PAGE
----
Decadent Divorce

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Enemies at the Gate

The City Walls of Ancient Rome

Publication Date15th May 2024

Book FormatHardback





The walls of Rome provide an ever-renewed palimpsest of the Empire's history, from the 8th century BC to the fall of the Western Empire and beyond.
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The earliest known wall in Rome encircled the early settlement on the Palatine Hill. Archaeological evidence corroborates the traditional date of the city’s foundation in the eighth century BC. No new wall is known until the early sixth century BC, when King Servius Tullius built the defences named after him. The growth of the Empire and the erection of frontiers by the Emperor Hadrian obviated the need for walls around Rome until the third century AD, when invading tribes crossed the frontiers. Defensive walls were built around several Roman cities, and in AD 274 the Emperor Aurelian constructed a new wall round Rome itself. Most of the Aurelian wall, built of millions of bricks, still stands.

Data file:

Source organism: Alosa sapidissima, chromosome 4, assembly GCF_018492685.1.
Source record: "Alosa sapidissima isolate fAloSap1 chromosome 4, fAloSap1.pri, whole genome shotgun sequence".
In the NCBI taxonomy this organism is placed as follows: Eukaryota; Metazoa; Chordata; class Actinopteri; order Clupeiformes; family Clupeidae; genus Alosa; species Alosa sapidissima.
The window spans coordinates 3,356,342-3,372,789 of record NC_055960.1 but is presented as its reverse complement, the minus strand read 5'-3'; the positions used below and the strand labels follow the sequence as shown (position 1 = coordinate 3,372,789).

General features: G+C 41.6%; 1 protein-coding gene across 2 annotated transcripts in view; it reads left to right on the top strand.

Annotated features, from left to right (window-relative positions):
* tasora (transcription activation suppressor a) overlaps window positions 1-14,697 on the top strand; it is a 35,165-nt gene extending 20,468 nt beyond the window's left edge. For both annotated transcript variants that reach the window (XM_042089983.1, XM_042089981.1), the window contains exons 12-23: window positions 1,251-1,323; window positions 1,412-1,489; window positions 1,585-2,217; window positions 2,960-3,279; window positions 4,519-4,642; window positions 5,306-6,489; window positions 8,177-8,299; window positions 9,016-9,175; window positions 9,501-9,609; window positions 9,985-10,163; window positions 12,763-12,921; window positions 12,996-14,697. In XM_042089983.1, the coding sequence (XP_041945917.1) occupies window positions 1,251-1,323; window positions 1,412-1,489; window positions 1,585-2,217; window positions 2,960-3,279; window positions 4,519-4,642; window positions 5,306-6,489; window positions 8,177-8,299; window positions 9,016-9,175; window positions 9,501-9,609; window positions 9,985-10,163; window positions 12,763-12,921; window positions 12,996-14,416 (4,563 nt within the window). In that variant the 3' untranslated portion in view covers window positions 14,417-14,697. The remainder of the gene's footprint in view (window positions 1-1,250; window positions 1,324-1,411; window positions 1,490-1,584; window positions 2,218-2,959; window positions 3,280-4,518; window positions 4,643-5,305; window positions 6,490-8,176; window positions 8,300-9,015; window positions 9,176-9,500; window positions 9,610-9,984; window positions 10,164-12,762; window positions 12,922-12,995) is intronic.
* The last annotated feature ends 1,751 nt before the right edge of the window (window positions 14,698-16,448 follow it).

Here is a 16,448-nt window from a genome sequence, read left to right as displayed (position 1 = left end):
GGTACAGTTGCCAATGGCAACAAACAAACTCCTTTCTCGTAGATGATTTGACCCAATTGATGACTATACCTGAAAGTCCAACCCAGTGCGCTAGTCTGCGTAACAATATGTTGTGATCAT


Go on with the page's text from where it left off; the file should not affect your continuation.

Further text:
During the civil wars of the early fourth century AD, the Emperors Severus II and Galerius besieged Rome but failed to gain entry. The wall was heightened in the early fifth century by the Emperor Honorius, the final version possessing ramparts, artillery platforms, and galleries with arrow slits. Neither frontiers nor walls can ever be impermeable, so Rome was famously taken but not held by Alaric in 410 and later by Totila, King of the Ostrogoths. After some neglect, from the seventh or eighth century AD onwards it was the Popes who kept the wall in repair, as attested by the many commemorative stones set in the brickwork. Repairs are ongoing, of course, to this vast ancient monument.

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